People August 20, 2017

Sam Smith

Sam Smith is a comedian, writer, and musician. For many years, he also worked as a dentist during the day.
In 2011, Sam was a Raw Comedy Quest finalist and he won Best Newcomer in the NZICF in 2013.
He is currently creating a comedy fundraiser for multiple sclerosis awareness and producing a podcast with Radio NZ.


 

How did you first get involved with comedy?

I’d always enjoyed comedy and did Theatresports through high school. I got into stand-up comedy though Class Comedians, which is a program in the comedy festival where you hang out with actual comedians and they teach you all about it: how to write jokes, how to deliver jokes, tips about stage presence, and just great contacts in the industry. At the end you perform in front of an audience of about 200 and it was the most nerve-racking thing I’ve ever done in my life. I opened with a joke about my brother hearing the ‘pick up Pizza Hut’ jingle then literally going out and picking up an entire Pizza Hut building. The punchline was that he got done for shoplifting. Not too bad for a first timer – you might disagree.

 

What’s your average day like?

It’s mainly sitting in an office during the week, and in a studio at the weekend. During the week I write for Jono and Ben, or The Project, or 7 Days. That’s just sitting at a computer desperately trying to think of funny things and writing them down. I do the warm-up for Family Feud, which is trying to keep the audience entertained and informed while they sit around waiting while the cameras are reset and the people in lighting are screwing around. I’m very lucky that the people at Three have been so nice and given me so much work. It’s actually got to the point where I have enough comedy and writing stuff to do that I’m not doing any dentistry anymore. Crazy!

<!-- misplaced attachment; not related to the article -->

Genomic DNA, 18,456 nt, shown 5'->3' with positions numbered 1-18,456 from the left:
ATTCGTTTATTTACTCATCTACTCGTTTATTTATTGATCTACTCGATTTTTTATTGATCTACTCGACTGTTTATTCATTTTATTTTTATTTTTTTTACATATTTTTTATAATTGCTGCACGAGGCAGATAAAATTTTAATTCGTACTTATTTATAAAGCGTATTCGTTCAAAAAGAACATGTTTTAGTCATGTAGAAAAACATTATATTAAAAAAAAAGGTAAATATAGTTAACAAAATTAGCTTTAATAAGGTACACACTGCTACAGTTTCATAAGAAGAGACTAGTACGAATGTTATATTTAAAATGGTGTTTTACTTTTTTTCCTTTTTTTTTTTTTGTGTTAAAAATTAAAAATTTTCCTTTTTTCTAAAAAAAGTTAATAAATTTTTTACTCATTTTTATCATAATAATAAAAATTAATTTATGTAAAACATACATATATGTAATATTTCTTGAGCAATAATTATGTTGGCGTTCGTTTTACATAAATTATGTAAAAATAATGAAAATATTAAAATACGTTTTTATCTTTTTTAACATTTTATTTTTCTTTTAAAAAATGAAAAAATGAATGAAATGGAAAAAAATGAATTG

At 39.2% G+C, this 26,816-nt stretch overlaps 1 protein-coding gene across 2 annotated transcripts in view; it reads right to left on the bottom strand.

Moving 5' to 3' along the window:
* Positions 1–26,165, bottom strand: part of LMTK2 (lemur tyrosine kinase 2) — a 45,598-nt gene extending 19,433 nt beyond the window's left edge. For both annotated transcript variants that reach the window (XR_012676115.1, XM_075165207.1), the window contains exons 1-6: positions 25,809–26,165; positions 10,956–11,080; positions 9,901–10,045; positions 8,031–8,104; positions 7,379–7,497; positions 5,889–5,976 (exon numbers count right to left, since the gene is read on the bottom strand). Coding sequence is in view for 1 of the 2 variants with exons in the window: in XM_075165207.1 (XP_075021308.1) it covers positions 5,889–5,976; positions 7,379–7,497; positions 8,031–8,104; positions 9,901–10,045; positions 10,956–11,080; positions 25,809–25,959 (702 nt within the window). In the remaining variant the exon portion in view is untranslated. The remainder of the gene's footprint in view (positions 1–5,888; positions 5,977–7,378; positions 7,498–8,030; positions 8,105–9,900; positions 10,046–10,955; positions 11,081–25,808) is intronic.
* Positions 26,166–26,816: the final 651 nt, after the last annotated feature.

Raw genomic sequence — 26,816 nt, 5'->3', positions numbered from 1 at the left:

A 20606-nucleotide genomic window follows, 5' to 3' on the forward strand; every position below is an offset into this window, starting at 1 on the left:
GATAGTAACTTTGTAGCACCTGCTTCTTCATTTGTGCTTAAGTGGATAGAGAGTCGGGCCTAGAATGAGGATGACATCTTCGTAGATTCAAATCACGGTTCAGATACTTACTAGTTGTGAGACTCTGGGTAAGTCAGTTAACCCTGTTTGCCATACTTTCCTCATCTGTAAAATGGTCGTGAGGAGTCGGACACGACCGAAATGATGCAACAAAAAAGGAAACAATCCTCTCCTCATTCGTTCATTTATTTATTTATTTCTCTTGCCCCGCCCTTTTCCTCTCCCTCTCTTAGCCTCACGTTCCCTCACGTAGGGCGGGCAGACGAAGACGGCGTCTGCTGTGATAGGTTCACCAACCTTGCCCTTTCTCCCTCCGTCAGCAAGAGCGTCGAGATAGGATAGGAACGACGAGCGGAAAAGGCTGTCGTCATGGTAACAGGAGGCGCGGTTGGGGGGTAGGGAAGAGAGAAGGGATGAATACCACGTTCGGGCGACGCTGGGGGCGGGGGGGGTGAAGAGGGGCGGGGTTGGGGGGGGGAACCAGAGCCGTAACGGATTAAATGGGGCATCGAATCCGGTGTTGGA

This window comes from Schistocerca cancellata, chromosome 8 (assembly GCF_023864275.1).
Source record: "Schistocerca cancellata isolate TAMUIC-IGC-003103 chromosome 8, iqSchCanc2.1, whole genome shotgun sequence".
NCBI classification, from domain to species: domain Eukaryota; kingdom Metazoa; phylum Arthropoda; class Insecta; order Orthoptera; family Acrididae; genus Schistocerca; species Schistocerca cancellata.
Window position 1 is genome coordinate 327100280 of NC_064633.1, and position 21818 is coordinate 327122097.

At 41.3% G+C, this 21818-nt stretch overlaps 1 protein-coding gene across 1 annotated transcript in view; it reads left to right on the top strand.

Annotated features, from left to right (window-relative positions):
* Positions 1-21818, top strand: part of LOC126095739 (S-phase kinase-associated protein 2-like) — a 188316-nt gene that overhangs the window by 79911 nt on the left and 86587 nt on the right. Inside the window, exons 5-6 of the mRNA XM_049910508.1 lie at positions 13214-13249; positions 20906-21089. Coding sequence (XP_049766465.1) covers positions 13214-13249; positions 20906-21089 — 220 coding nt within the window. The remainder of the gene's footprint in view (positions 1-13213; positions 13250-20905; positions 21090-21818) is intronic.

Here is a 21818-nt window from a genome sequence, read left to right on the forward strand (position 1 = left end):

What are the challenges of having MS, and how does this affect your life on a daily basis? Do you find that having a sense of humor helps you cope with these challenges?

MS has been a big change in my life. I was diagnosed six weeks after my son was born so it was a bit of a crazy time. I lost the strength and feeling in my hands which meant I couldn’t do dentistry anymore. Never fear! I’ve regained almost 100% of that feeling in my hands now, so I could go back, but I’m really enjoying being a comedian/writer right now. The thing about MS, or at least my form of MS, is that it comes in episodes. I’ll have little niggles every so often – pretty bad fatigue, pins and needles in my hands, sore feet, a sore lower back – that will be there for a day and then disappear. That’s what ‘normal’ has become. During an episode, I’ll lose feeling in my legs and arms and have to go chill out in hospital for a week. The hardest part is fear of the unknown. You never know when it’s going to strike. I think having a sense of humour does help with that. Rather than thinking, ‘Is an episode coming tomorrow?’ I’ll be thinking, ‘If it comes tomorrow I can have a sleep-in which sounds awesome!’

 

Can you talk about the comedy fundraiser you’re helping put together?

Oh yes! I’m very excited about this. I was approached by the MS Society to put on a comedy night after they saw a documentary episode I did on a TV show called Attitude. I’ve got a bunch of my favourite comedians doing a stand-up show on Tuesday, 29 August. There will be some comedians you’ve heard of, and some you haven’t, they’re the cream of the crop and it’s going to be a great night. It’s at the best comedy venue in the country: The Classic, which coincidently is also where I did my Class Comedians training back in the day.

 

Is laughter the best medicine?

No, I think antibiotics are the best medicine. They’re amazing. Laughter is pretty good as well, keeping stress levels down is really important and laughter does that, but I’d hate to see someone try to laugh-off a full-blown bacterial infection.

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